We’re all wired differently due to our individual circumstances, experiences, and references. We can put two different people in the same exact situation and they can have completely different thoughts, emotions, and actions based on their own individual perspectives. In essence, we have our own unique versions of reality. Our various biases, blind spots, delusions, insecurities, and expectations play a substantial role in forming our personalities. As diverse as we are, the one thing we can count on is that nobody is a “natural” trader. Sure, some people might have a predisposition for being more patient or resilient, but that isn’t enough to prepare them for the intricacies of the market environment. There’s a common misconception that successful individuals in other fields like lawyers, doctors, business executives, or even financial advisors would make great traders because of their intelligence and/or business knowledge, but that’s not at all the case. Intelligence is great, and being able to perform market analysis is also great, but it’s not the deciding factor in consistent trading success – it’s mindset. And these successful individuals in their own professions are no different than anybody else. In the end, we have to adapt and learn how to re-wire our brain if we want consistent success within the market.

3. Use Information From 1 & 2 to Align Your Mindset With the Realities of the Market

With an understanding of how the market works and how we are individually wired, we can then make strides to align the two “worlds” (external and internal) with the proper principles, beliefs, and perspectives. Successful traders have an internal structure in place that’s in harmony with the realities of the market. Unsuccessful traders do not. We can attain all of the market knowledge we want and think we’re great at predicting where the market might go next, but without the proper mindset as our foundation, we might be too paralyzed by fear, greed, and other disempowering emotions to actually follow our rules and act in our own best interest at all times. Inconsistent trading leads to inconsistent results. We don’t have trading problems, we have personal problems that reflect in our trading – it’s the basic concept of the mirror.  If we want consistent results, then we have to think, feel, and behave consistently. The bottom line is that operating within an environment that has qualities and characteristics we aren’t used to requires adjustments within ourselves.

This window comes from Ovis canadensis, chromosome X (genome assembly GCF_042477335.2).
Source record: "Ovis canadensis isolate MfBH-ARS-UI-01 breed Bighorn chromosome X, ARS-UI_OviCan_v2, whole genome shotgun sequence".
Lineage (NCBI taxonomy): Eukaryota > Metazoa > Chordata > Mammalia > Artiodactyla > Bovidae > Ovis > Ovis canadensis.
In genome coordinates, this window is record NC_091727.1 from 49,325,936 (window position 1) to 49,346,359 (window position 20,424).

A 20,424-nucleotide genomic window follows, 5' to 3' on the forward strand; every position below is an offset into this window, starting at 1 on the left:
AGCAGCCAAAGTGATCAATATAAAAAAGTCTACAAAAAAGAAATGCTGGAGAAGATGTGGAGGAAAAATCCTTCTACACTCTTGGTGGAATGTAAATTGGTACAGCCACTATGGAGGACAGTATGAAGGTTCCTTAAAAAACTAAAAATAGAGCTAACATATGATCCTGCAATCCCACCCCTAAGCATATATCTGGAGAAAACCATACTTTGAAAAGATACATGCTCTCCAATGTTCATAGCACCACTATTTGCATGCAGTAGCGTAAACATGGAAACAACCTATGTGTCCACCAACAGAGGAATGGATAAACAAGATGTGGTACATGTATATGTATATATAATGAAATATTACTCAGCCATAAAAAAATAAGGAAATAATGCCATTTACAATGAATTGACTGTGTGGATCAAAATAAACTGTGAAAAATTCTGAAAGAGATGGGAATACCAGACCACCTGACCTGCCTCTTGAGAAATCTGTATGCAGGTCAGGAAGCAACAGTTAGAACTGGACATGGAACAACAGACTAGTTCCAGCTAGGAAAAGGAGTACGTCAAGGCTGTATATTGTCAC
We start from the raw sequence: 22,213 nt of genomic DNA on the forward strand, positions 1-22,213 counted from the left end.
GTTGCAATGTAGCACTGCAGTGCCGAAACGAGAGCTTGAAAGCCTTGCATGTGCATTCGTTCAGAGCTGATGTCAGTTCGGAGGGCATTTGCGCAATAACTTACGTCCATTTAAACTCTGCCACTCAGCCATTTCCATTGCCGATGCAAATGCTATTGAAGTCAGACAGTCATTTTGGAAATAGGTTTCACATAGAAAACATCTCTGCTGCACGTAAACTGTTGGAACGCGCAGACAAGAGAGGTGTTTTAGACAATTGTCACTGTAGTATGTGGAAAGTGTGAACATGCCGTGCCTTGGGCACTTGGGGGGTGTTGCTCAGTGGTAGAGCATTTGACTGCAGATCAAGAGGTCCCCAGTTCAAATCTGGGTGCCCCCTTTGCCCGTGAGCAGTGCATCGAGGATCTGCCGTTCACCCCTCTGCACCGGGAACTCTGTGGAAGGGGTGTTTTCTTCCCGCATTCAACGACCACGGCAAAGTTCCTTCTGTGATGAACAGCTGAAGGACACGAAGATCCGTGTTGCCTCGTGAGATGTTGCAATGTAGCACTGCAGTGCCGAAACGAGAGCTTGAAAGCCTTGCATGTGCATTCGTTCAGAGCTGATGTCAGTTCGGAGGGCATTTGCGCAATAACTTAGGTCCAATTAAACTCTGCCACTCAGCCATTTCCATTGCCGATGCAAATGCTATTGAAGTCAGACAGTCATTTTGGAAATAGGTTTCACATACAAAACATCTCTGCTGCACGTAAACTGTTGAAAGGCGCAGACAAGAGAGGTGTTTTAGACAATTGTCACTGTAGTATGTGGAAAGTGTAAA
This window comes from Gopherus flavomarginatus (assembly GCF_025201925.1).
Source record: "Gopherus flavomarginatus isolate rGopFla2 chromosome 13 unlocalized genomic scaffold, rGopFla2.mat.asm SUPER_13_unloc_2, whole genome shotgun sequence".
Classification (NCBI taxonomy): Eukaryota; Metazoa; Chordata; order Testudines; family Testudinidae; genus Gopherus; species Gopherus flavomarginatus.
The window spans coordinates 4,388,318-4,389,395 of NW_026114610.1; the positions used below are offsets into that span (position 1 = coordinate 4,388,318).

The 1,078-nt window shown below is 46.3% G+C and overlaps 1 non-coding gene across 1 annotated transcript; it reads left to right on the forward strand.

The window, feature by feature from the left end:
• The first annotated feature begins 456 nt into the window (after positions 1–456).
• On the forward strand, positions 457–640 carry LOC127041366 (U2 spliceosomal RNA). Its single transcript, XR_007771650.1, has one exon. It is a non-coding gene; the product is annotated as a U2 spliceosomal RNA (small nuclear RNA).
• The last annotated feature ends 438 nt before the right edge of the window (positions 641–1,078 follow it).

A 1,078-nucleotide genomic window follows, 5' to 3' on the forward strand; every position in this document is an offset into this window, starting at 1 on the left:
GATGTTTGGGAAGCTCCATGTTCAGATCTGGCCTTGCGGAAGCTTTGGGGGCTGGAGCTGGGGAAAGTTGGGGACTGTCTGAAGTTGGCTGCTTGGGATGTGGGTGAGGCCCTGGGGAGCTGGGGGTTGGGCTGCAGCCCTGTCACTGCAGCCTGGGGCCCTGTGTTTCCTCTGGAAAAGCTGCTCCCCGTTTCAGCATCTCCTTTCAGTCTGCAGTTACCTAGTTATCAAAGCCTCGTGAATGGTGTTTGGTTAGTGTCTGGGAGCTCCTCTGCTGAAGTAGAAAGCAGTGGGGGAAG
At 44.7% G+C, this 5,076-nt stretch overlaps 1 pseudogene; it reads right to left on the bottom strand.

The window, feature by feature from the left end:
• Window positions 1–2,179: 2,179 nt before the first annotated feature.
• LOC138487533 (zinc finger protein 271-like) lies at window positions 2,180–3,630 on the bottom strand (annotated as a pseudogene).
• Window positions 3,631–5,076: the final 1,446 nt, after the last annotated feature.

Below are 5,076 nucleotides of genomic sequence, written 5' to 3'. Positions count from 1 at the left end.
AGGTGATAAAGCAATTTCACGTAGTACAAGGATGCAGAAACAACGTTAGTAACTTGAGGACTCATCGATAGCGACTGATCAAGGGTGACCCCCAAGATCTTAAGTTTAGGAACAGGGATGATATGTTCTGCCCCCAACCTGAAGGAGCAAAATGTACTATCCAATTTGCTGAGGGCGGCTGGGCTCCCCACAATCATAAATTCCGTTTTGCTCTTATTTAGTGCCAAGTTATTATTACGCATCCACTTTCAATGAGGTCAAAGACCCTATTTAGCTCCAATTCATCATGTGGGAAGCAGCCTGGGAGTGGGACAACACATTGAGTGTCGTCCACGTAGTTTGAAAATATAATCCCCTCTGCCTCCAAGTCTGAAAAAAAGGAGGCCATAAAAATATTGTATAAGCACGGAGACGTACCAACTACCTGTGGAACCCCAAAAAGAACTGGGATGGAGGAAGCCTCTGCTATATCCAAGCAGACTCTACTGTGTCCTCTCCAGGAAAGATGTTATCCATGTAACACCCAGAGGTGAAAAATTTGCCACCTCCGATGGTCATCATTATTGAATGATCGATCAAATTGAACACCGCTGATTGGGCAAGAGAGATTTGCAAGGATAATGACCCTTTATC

Trading is Mostly a Mental Game – Mindset Dictates Success and Failure:

This isn’t just about “success principles” or “positive thinking”. This is about making actual changes in our attitudes, beliefs, and perspectives in order to become more effective traders. This knowledge needs to be practically applied in order for it to have any impact on our trading results. There’s no doubt that live trading stirs up fears, urges, and aversions that often lead to the breaking of our own rules and other destructive behaviors. So without a strong enough mental framework in place, it’s only a matter of time before our accounts and psyche are left in shambles. If we have any regard for our own success, and aren’t just involved in the market for the “thrill of it”, then we need to be completely obsessed with our mindset.